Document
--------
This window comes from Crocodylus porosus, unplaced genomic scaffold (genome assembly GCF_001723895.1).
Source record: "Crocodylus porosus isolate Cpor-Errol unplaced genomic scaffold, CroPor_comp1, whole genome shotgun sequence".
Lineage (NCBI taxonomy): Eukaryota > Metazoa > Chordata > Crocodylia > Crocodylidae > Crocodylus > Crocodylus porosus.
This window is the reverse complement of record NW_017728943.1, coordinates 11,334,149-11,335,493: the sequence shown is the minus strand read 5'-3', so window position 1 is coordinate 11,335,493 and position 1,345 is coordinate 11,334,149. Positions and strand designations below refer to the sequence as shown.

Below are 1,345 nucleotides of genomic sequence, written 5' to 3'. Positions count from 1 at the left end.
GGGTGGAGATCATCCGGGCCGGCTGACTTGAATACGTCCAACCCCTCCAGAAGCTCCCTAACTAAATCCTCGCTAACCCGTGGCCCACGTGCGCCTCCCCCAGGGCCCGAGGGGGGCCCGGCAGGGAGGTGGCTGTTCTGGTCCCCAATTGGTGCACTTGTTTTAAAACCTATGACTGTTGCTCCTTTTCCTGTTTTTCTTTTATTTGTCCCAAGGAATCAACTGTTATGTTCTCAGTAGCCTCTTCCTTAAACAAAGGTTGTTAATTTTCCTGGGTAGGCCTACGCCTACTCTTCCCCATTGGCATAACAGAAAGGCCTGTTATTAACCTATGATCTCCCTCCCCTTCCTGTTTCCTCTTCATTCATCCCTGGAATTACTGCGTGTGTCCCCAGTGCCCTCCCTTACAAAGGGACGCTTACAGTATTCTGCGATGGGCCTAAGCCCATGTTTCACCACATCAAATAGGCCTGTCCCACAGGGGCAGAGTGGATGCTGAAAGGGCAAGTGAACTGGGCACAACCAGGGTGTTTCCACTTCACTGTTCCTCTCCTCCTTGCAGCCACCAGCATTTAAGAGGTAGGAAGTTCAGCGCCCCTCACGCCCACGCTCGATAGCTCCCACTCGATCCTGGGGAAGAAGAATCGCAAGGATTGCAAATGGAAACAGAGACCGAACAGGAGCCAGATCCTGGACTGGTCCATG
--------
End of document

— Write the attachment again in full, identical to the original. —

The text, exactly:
This window comes from Crocodylus porosus, unplaced genomic scaffold (genome assembly GCF_001723895.1).
Source record: "Crocodylus porosus isolate Cpor-Errol unplaced genomic scaffold, CroPor_comp1, whole genome shotgun sequence".
Lineage (NCBI taxonomy): Eukaryota > Metazoa > Chordata > Crocodylia > Crocodylidae > Crocodylus > Crocodylus porosus.
This window is the reverse complement of record NW_017728943.1, coordinates 11,334,149-11,335,493: the sequence shown is the minus strand read 5'-3', so window position 1 is coordinate 11,335,493 and position 1,345 is coordinate 11,334,149. Positions and strand designations below refer to the sequence as shown.

Below are 1,345 nucleotides of genomic sequence, written 5' to 3'. Positions count from 1 at the left end.
GGGTGGAGATCATCCGGGCCGGCTGACTTGAATACGTCCAACCCCTCCAGAAGCTCCCTAACTAAATCCTCGCTAACCCGTGGCCCACGTGCGCCTCCCCCAGGGCCCGAGGGGGGCCCGGCAGGGAGGTGGCTGTTCTGGTCCCCAATTGGTGCACTTGTTTTAAAACCTATGACTGTTGCTCCTTTTCCTGTTTTTCTTTTATTTGTCCCAAGGAATCAACTGTTATGTTCTCAGTAGCCTCTTCCTTAAACAAAGGTTGTTAATTTTCCTGGGTAGGCCTACGCCTACTCTTCCCCATTGGCATAACAGAAAGGCCTGTTATTAACCTATGATCTCCCTCCCCTTCCTGTTTCCTCTTCATTCATCCCTGGAATTACTGCGTGTGTCCCCAGTGCCCTCCCTTACAAAGGGACGCTTACAGTATTCTGCGATGGGCCTAAGCCCATGTTTCACCACATCAAATAGGCCTGTCCCACAGGGGCAGAGTGGATGCTGAAAGGGCAAGTGAACTGGGCACAACCAGGGTGTTTCCACTTCACTGTTCCTCTCCTCCTTGCAGCCACCAGCATTTAAGAGGTAGGAAGTTCAGCGCCCCTCACGCCCACGCTCGATAGCTCCCACTCGATCCTGGGGAAGAAGAATCGCAAGGATTGCAAATGGAAACAGAGACCGAACAGGAGCCAGATCCTGGACTGGTCCATG